"People who think thatit is justa bit of fun obviously aren't aware ofjust how demanding it can be," says Dampney.
"There is as much skill involved as in any other sport." It is also a sport which has decreed that female competitors should show more flesh,not less, much to the chagrin of the PC police. Dampney is comfortable with that.
"The fact the girls don't wear much suits the game because that's what you'd wear when you're on the beach. If it attracts a TV audience, that's no bad thing. The more publicity the sport can get the better."
Britain's only previous Olympic appearance was in Atlanta in 1996, the first time beach volleyball was included in the Games. Audrey Cooper (see story below right) and Mo Glover finished ninth.
Louise Boulton and Denise Johns, who train in California, are now Britain's leading pair attempting to qualify for Beijing. Dampney's own sights are set on London 2012. Although she has completed her law degree at Sheffield University – she eventually hopes to specialise in human rights – her Lottery funding enables her to be a full-time player.
"Obviously beach volleyball is never going to be a professional career for me, but there is a bit of prize-money on the world tour so I will keep at it as long as possible. What I would really like to see is us winning a few matches on the world tour – consistently getting among the best and into the mainstream – so that when it comes to 2012 we are not there just as a showpiece sport to titillate the crowd."
A permanent beachfront venue at Brighton and a purpose-built indoor facility at Bath University will become Team GB's training bases, with some £4 million invested in the sport over three years.
Volleyball England have hired one of the world's top coaches, Australian Matt Grinlaubs, 35, who was formerly head coach at the Queensland Academy and a member of the Australian team at the Sydney Games.
Grinlaubs says: "There's no getting away from the fact it will always be a minor sport here, largely because of the weather and the culture, but there's no reason why with a bit of luckand some planning it can't become bigger.
"Zara and Shauna in particular have got a good chance of doing well in 2012. Beijing will be too soon for them. But Zara is a phenomenal athlete. Wejust have to keep her playingand involved."
Grinlaubs is contracted to take Dampney and Co through to 2012 and Horseguards Parade, where the London eye will be firmly on the bottom line. Let's hope it keeps fine for them.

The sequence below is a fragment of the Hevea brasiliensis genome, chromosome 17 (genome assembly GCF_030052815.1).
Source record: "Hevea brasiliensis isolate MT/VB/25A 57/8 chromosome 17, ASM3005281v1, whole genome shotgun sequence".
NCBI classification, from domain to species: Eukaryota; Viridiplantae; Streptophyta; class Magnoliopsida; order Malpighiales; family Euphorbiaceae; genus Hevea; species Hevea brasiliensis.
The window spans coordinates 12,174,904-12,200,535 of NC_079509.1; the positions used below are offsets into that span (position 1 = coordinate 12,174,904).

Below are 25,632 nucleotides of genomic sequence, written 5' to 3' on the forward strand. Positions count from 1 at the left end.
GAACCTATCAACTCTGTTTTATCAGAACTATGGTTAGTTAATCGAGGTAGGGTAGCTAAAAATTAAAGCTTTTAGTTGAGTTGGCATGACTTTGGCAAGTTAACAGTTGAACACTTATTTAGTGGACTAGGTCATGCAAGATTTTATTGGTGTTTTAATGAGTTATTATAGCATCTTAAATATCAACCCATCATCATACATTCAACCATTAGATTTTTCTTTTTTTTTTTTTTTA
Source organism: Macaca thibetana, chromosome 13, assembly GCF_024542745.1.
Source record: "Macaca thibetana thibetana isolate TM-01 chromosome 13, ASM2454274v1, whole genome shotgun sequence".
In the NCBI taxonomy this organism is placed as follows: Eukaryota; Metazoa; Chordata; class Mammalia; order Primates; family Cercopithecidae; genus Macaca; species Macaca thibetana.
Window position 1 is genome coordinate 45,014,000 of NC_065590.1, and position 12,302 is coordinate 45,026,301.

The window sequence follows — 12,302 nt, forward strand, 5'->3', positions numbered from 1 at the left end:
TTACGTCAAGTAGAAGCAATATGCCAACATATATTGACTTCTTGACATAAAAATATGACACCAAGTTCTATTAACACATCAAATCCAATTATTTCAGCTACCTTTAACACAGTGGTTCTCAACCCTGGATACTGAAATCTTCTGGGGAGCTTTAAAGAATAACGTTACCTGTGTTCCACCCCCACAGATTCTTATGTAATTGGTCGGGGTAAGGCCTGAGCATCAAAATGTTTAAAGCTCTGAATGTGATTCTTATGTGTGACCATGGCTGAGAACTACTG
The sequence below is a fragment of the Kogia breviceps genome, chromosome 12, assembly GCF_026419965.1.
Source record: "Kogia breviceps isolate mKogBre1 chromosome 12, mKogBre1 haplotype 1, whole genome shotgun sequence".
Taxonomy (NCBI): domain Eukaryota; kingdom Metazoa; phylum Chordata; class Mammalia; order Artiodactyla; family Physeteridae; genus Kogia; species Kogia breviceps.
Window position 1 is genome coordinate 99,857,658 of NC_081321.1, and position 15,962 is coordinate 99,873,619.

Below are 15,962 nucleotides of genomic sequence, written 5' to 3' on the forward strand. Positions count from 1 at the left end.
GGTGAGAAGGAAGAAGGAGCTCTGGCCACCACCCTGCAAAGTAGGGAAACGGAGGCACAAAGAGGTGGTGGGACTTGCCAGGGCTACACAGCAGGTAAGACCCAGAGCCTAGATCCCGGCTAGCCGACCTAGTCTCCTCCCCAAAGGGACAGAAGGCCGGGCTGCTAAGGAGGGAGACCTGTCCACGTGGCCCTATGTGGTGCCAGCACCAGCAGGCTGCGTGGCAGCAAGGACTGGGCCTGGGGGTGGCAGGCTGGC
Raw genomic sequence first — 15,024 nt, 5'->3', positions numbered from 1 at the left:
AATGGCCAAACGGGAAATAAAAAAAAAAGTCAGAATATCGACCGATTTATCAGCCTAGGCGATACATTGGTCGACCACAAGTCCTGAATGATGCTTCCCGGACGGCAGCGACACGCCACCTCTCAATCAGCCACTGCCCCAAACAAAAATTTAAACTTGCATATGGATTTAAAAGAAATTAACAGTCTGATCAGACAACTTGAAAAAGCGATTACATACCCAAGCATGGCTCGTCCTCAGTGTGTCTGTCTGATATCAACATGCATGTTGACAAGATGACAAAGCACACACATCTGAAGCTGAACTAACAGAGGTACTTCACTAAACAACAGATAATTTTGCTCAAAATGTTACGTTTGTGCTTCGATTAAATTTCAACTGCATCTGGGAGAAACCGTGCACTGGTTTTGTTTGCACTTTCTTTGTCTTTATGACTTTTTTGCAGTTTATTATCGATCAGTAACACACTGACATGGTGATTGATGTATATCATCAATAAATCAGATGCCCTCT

Message from an icon: Audrey Cooper
"I know Zara very well, having been involved as a coach in the beach volleyball team as well as having competed at the 1996 Olympics myself, and I think she has got great attributes to be a really strong player.
"Zara is very athletic, is keen to learn and is very dedicated. She started out as an indoor volleyball player, but living by the coast she became curious about the beach game and had a good transition into the discipline. I would like to see her now work hard on committing to the sport 100 per cent and working with her partner, Shauna Mullen, to create a strong partnership. Competing against the best in the world will be a tough step to take and with beach volleyball there are no reserves, so the partnership needs to be good; it seems to be working well so far.
"The next 18 months is a chance for the girls to learn about each other's games and compete against top countries such as Brazil and America and get important experience under their belt.
"Zara is now able to trainfull-time thanks to National Lottery funding, which has also allowed world-class facilities to be created in Bath for the beach volleyball players and in Sheffield for the indoor teams, where I am now working as assistant coach.
"These centres will allow Zara to work hard away from the court on her fitness and strength and she will have everything she needs on hand to help her in terms of mental fitness and medical support.
"This will be key to Zara's progression as a player asshe looks towards London in 2012 – and I have every confidence that she will be competing there."
Audrey Cooper represented Great Britain at the 1996 Olympics in Atlanta
See Matt Grinlaubs' beach volleyball stats at bvbinfo.com/player.asp?ID=1013Reuse content